A new move, Anand wants to solve the problems of his semi-stranded cavalry unit. 

 

re_gm01-pos01.gif, 10 KB

  r1bqkb1r/3n1ppp/p2ppn2/8/NpPNP3/4BP2/PP1Q2PP/R3KB1R b  

 

If White grabs the button on b4, he can get into trouble, see the note just below for two possible variations.  

[ (Var. # 10W01.   
   Or white could have tried:  10.Qxb4!? d511.Qd2 dxe4 12.Be2 Bb7;  "~"  
   when several programs consider White to have the advantage here.   
   (I like Black's long-term chances, White's influence in the center is   
    slowly dissipating.)  

  (Var. # 10W02. 
   White could have tried to grab the button in a different manner:   
   10.Nc6!? Qc711.Nxb4 d5 12.exd5?! Qa5!;  "/+"  {Diag?}     
   when Black is already better. (White's 12th move was a mistake.  
   I give this variation because it was the line that was missed by   
    many of the kibitzers at the club.) ]   

 

10...bxc3;  11.Nxc3 Bb7;  12.Be2 d5!?;  (Maybe - '!')  {See the diagram given, just below.}   
Topalov is pushing the envelope as hard as he can, he probably needs a win to catch Kamsky the race for first place.  

 

re_gm01-pos02.gif, 10 KB

  r2qkb1r/1b1n1ppp/p3pn2/3p4/3NP3/2N1BP2/PP1QB1PP/R3K2R w  

 

Conventional wisdom holds that Black should not open up the center until after he has completed his overall development.  

     [ Or  12...Be7; 13.0-0 0-0; 14.Rac1, "+/="  with an advantage for White. ]   

 

13.exd5 Nxd5;  14.Nxd5 Bxd5;  15.0-0,  "+/="   {See the diagram given, just below.}   
I clearly remember going over an old book on a tournament that was played in the late 1940's.   

 

re_gm01-pos03.gif, 09 KB

  r2qkb1r/3n1ppp/p3p3/3b4/3N4/4BP2/PP1QB1PP/R4RK1 b  

 

In a similar position, the first player had an advantage of 2-3 tempi out of the opening, and the annotator {in that game} stated that White was clearly better, and intimated that the win was only "a matter of time." 

I wonder what this same master might have thought of this particular chess encounter? 

 

15...Qb8!;  16.Nf5!? Qe5;  17.Ng3 Bb4!;  18.Qxb4 Qxe3+;  19.Kh1 Rb8;   
Now Black's King is stuck in the center, it appears that Topalov may have outsmarted himself. 

 

20.Qd6!? Rb6!;   
Black could have tried to force an exchange of Queens here, but that may have only led to a draw.  

 

21.Qc7 Rc6;  22.Qb7!? Rc2!?;   
Going for the win, Fritz seems to think that 22...Qb6 gives Black a small, but solid edge.  

 

23.Qxa6 0-0;  24.b3!?,  hmmm   
(The simplest, but it also is a little passive and hands over the initiative to his opponent.)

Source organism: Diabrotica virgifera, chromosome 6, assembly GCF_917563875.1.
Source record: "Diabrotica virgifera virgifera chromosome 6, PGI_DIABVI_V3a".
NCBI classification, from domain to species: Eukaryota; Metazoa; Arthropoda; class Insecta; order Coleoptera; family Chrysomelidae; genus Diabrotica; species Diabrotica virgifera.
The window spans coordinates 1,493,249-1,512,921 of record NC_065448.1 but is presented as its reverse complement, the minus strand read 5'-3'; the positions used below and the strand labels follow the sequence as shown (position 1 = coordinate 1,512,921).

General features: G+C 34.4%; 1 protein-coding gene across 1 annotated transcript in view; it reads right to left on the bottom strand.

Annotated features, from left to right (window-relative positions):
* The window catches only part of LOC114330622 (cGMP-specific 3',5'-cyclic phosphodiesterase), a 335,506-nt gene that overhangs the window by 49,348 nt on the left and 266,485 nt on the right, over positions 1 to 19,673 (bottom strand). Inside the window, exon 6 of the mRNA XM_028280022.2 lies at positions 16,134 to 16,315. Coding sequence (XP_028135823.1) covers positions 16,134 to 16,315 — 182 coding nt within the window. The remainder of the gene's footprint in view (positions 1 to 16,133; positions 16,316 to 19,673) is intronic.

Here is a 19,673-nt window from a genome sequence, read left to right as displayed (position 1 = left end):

[ The box likes: 24.Qa4, "+/="  here. ]  

 

24...Ne5;  "<=>"  ("compensation")   
Now Black has plenty of play to make up for his being minus just one Pawn.   

 

25.Rae1!? Qd2;  26.Rd1 Qf4!; 
(This prevents White from challenging Black's control of the c-file.)   

 

27.Bb5 h5!;  28.Ne2,    
This was forced, if White were to thoughtlessly grab the Pawn on h5, he loses horribly.  

     [ Completely wrong was:  
        </=  28.Nxh5? Qh429.Ng3?? Ng4! 30.h3 Qxg3;  "-/+"    
        and White will not be able to avoid a quick mate. ]   

 

28...Qe3;  29.a4 Rb2;    
Black will win back a button.  (29...h4; was worth a look.)   

 

Now maybe White should grab the c-file, before his wily opponent prevents this opportunity.  
30.Qd6!? Rc8;   
Now Black threatens to simply double his Rooks on the seventh rank ...   

 

31.Rde1,  (Key position.)   {See the diagram given, just below.}   
A climax has been reached.   

 

re_gm01-pos04.gif, 09 KB

  2r3k1/5pp1/3Qp3/1B1bn2p/P7/1P2qP2/1r2N1PP/4RR1K b  

 

Strangely, the computer evaluates this position as close to equal, but Black may now have a winning combination. (Probably the results of this continuation are too far ahead for the computer to grasp the real power behind Black's idea here.)   

     [ But not: </= 31.Rfe1? Nxf3!;  "/+"  etc. ]  

 

31...Nxf3!!;  (KA-BOOOM!!!!!)   
Black will wind up in an endgame where a lone Rook must face two hostile minor pieces. 

Many of the other classic games always seem to show the minor pieces coming out on top, so its nice to see one example of the Rook winning this endgame duel. 

 

The next few moves are all pretty much forced, Anand has almost no choice at all.  
32.gxf3 Bxf3+;  33.Rxf3 Qxf3+;  34.Kg1 Qe3+;   
Topalov tosses in an extra check (or two); probably so that he can be sure of making the time control.   

 

35.Kf1 Qf3+;  36.Kg1 Qxb3;  37.Qe5 Rd8!;  (Material balance?)  
{See the diagram given, just below.}
Black - once again - is making it clear he wants his pigs to set up house on their seventh rank.   

 

re_gm01-pos05.gif, 08 KB

  3r2k1/5pp1/4p3/1B2Q2p/P7/1q6/1r2N2P/4R1K1 w  

 

I am currently reading the book"Turning Advantage Into Victory In Chess," (by GM Andy Soltis); and it continues to make a big impression on me.  

As Soltis makes the point - several times in his book - its not what comes off the board that matters, it is what stays on. To evaluate this position, White's insecure King, isolated Pawns, and pieces that work poorly together are no match for Black's well-coordinated forces. (You should also take notice of Black's large pawn mass and secure King as well.)   

 

38.Qc3 Qxc3;    
This is good ... 
(I think Topalov was very short of time when he played this move.)  

     [ Also possible was: (>/=) 38...Rd1!?;  for Black in this position. ]